Jazz Musicains and Islam blogger Marc Manley in 2009 brings up something that may be widely regarded among musicians of my generation as as the perfect storm...and why religion is too small of a confine to take to the bandstand: He references, like too many, Art Blakey and his ilk during the 1950's, and thereby exposes some interesting anomylies:
"for Blackamericans, Islam not only held a mystique that called to them but also eventually offered an alternative modality of being both black and American" This process, something as simple as changing one’s name to something that sounded Middle-Eastern, offered some Blackamerican musicians a expeditious means of overcoming Jim Crow racism."...... and then....one from Dizzy's autobiography: "(that) “beboppers” expressed a preference for religions other than Christianity may be considered only a half-truth, because most black musicians, including those from the bebop era, received their initial exposure and influence in music through the black church. "
Manley's writing is in my view an attemt to have good discussions on this topic, but would probably get the typical New York knee-jerk reaction.
A Love Supreme: Muslim Jazz Artists 2009
I show up in something else! A 2009 Youtube video! Yet another misguided person, who not only titles it: A Love Supreme, and does not use the song itself, but something much less reverent. And worse, they associate John Coltrane solely with Islam. Most of us know that Onedaruth was pan-theistic, and I think if the Coltrane estate was not as equally forgiving as I, when it comes to these kind of things they would ask this person to take it down. Good photo of me though.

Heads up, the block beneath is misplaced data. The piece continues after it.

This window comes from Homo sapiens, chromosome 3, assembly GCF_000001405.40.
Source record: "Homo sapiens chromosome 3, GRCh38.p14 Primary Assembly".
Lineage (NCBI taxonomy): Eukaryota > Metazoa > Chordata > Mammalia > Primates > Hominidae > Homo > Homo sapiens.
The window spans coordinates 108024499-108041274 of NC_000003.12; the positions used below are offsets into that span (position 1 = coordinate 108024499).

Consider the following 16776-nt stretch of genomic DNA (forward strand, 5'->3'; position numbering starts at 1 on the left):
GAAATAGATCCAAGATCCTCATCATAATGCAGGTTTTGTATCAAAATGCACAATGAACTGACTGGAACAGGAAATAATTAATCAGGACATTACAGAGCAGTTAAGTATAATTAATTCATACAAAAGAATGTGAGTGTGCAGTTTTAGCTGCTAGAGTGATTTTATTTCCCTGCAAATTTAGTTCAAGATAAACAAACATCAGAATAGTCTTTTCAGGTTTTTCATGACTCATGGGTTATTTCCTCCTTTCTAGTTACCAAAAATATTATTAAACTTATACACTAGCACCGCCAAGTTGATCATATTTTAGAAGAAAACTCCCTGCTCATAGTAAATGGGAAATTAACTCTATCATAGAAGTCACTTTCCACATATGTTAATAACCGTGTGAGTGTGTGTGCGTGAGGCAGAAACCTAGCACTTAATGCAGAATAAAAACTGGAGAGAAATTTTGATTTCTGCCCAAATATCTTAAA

Now here is a touchy topic from a blog in 2011
Music, Muslims, and Islam in America by Akil Fahd
"Though there is still controversy on music and it's relationship to Islam, what can be shown is a relationship between jazz music or at the very least jazz musicians serving as conduits for the spread of Islam in America for previous generations"
Oddly enough he quotes someone I'd be afraid to argue with:
In his essay "The America I have seen" the Eyptian Sayyid Qutb once wrote "The American is primitive in his artistic tastes, whether in his judgment of art or his own artistic works. Jazz music is his music of choice. It is this music that the savage bushmen created to satisfy their primitive desires, and their desire for noise on the one hand, and the abundance of animal noises on the other. The American’s enjoyment of jazz does not fully begin until he couples it with singing like crude screaming. And the louder the noise of the voices and instruments, until it rings in the ears to an unbearable degree, the greater the appreciation of the listeners.